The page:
The homes I have seen this install in are mostly several years old.
No problems from the install, while I have not measured with a flow hood to
determine the air flow per room, no complaints in these well used homes.
Several new homes seek to incorperate this install, but it has to be incorperated
in the design phase. Very few homes not designed with a central to all rooms
area can make this work.
There have been 2 new homes that incorperated the fur down hallway,
both were commercial ac company owners. Both did the fur down without
ductwork, have low utility costs, enhanced hvac performance, and no issues
of condensation or mold.
If I didn't make myself clear...foam boards of any kind can not be used in this application. My understanding is that in the heating season that foam will offgas.Use only materials made for hvac..in this case, ductboard & mastic. It just makes sense.
I do agree that if the ductboard was installed with insulation facing out, that this would
be the correct install. sealing the foil faced sections of ductboard would be easy, and
you would not (or I would not) worry with the issue of particles of ductboard insulation entering the home.
Transfer grills can be offset with in the same wall cavity..one side 6" lower than the other to lessen sounds from passing thru the grill. Sound moves in straight lines, if you
can make it turn, it lessens the sound. (I'm sure there is a more professional way to phrase this!)
There are lots of ways to build the semi conditioned attic. Foam insulation being the easiest. I won't get into the issues I have with foam insulation, but lets keep talking about alternate routes to achieve the same result.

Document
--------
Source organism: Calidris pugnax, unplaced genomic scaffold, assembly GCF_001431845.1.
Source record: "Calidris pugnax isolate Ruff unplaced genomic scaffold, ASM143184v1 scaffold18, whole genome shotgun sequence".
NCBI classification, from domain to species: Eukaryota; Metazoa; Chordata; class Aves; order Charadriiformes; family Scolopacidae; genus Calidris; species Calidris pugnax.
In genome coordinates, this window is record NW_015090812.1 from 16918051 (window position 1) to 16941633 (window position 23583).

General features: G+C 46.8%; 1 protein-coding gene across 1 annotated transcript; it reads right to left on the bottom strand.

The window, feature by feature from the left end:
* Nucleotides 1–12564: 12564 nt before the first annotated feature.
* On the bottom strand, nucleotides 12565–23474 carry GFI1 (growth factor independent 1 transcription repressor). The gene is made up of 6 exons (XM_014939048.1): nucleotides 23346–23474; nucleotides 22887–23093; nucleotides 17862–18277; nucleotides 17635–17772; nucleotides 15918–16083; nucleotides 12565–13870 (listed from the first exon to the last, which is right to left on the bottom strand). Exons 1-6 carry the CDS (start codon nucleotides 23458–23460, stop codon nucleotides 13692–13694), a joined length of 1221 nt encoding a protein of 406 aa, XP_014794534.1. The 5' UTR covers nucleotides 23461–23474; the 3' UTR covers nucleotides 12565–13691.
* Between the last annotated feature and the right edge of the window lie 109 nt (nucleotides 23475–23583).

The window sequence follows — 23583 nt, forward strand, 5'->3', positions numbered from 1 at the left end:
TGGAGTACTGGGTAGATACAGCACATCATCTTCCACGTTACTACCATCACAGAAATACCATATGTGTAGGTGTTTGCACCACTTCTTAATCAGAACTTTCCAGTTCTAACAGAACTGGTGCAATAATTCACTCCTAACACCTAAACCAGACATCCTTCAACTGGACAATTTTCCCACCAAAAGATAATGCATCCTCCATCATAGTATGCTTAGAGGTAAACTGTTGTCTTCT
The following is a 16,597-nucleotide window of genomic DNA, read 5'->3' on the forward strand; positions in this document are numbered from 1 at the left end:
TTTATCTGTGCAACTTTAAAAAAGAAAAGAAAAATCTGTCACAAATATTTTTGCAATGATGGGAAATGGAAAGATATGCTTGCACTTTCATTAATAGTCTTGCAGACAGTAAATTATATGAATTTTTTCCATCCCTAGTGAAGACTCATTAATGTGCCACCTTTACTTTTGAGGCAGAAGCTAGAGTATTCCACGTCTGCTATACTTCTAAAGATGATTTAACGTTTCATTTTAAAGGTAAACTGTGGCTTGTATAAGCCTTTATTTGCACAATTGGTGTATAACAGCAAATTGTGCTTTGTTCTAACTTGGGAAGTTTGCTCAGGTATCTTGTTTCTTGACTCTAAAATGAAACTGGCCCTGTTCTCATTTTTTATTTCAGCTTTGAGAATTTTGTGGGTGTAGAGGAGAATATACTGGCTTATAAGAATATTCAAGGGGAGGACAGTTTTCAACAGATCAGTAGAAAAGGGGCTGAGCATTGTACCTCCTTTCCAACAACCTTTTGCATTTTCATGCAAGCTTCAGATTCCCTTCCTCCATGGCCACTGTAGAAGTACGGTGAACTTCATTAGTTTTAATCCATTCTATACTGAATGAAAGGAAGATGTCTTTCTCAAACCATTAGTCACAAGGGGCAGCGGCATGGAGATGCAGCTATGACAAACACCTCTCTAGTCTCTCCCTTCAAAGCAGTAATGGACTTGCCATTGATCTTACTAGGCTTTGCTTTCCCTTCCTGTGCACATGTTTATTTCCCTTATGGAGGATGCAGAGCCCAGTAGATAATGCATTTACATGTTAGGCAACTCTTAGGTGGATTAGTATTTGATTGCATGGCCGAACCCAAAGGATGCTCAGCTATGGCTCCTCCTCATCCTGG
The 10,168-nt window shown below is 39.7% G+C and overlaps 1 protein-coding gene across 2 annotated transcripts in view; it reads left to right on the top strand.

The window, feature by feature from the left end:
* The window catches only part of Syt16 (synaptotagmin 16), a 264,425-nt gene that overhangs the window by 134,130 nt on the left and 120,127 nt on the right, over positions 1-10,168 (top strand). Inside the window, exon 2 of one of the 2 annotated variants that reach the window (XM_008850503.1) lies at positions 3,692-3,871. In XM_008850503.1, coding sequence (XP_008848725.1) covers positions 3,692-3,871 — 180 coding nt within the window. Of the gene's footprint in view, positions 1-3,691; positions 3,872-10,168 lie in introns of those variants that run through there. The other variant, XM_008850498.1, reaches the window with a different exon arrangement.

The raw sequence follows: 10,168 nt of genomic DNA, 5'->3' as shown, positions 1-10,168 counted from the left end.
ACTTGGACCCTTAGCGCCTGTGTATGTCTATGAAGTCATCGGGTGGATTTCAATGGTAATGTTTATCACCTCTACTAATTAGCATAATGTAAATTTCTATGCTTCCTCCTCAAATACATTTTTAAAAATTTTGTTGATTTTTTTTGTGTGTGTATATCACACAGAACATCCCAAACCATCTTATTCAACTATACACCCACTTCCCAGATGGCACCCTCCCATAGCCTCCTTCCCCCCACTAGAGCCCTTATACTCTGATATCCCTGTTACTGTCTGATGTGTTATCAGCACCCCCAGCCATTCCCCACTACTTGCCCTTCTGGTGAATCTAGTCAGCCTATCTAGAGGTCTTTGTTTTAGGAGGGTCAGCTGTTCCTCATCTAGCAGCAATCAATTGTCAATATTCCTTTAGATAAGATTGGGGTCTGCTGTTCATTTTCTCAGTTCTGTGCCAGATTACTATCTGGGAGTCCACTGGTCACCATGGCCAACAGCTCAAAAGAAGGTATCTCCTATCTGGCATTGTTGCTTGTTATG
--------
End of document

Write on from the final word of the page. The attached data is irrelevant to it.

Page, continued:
After hurricane Katrina I was in New Orleans to 'oversee' a slate roof replacement.
Ended up working the install also due to lack of skilled workers and the language barrier..
what we did was to remove the old slate..and an interesting thing was that the rear of the roof was not slate, but asbestos siding sections..
removed old slate, cleaned & stacked for re-install on rear/back section of roof
installed roofing membrane,
installed 1" polysyrene foil sheating boards, foil facing up
on top of foil boards 1" furring strips
layer of plywood
and then slates.
the edges of the roof were sealed air tight.
This install is called 'ice house roof'
It performed as a radiant barrier with the air space
unvented roof because of the sealing of the edges.
In this cottage attic space was turned into a guest suite and the
peak was not acessable to add additional insulation.
the eaves of this guest suite was storage and we spent
an addtional day caulking and sealing storage areas.
The complaint for the guest suite was that in august sept that it
was unberably hot. Now it stays an even temp year round.
Lots of ways to achive the same result.